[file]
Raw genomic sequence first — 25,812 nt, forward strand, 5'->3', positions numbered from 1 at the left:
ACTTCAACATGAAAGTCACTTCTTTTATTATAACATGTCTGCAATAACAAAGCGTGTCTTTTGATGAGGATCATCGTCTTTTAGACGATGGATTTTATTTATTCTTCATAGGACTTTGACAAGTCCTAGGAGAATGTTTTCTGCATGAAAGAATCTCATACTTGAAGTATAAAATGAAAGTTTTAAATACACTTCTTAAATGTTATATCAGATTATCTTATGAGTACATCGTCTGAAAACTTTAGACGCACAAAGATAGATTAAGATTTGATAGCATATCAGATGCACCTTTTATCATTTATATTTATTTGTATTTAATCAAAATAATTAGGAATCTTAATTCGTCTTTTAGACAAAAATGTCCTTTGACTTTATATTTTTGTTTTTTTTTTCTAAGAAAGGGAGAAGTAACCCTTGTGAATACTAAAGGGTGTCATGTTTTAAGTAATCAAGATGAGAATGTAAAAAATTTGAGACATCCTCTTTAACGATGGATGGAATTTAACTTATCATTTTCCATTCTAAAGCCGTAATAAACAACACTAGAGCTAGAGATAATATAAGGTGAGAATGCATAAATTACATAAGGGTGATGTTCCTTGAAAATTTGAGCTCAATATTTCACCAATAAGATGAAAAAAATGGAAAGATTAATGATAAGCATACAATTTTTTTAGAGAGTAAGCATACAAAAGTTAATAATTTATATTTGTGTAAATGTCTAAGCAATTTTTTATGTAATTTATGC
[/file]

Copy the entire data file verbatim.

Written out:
Raw genomic sequence first — 25,812 nt, forward strand, 5'->3', positions numbered from 1 at the left:
ACTTCAACATGAAAGTCACTTCTTTTATTATAACATGTCTGCAATAACAAAGCGTGTCTTTTGATGAGGATCATCGTCTTTTAGACGATGGATTTTATTTATTCTTCATAGGACTTTGACAAGTCCTAGGAGAATGTTTTCTGCATGAAAGAATCTCATACTTGAAGTATAAAATGAAAGTTTTAAATACACTTCTTAAATGTTATATCAGATTATCTTATGAGTACATCGTCTGAAAACTTTAGACGCACAAAGATAGATTAAGATTTGATAGCATATCAGATGCACCTTTTATCATTTATATTTATTTGTATTTAATCAAAATAATTAGGAATCTTAATTCGTCTTTTAGACAAAAATGTCCTTTGACTTTATATTTTTGTTTTTTTTTTCTAAGAAAGGGAGAAGTAACCCTTGTGAATACTAAAGGGTGTCATGTTTTAAGTAATCAAGATGAGAATGTAAAAAATTTGAGACATCCTCTTTAACGATGGATGGAATTTAACTTATCATTTTCCATTCTAAAGCCGTAATAAACAACACTAGAGCTAGAGATAATATAAGGTGAGAATGCATAAATTACATAAGGGTGATGTTCCTTGAAAATTTGAGCTCAATATTTCACCAATAAGATGAAAAAAATGGAAAGATTAATGATAAGCATACAATTTTTTTAGAGAGTAAGCATACAAAAGTTAATAATTTATATTTGTGTAAATGTCTAAGCAATTTTTTATGTAATTTATGC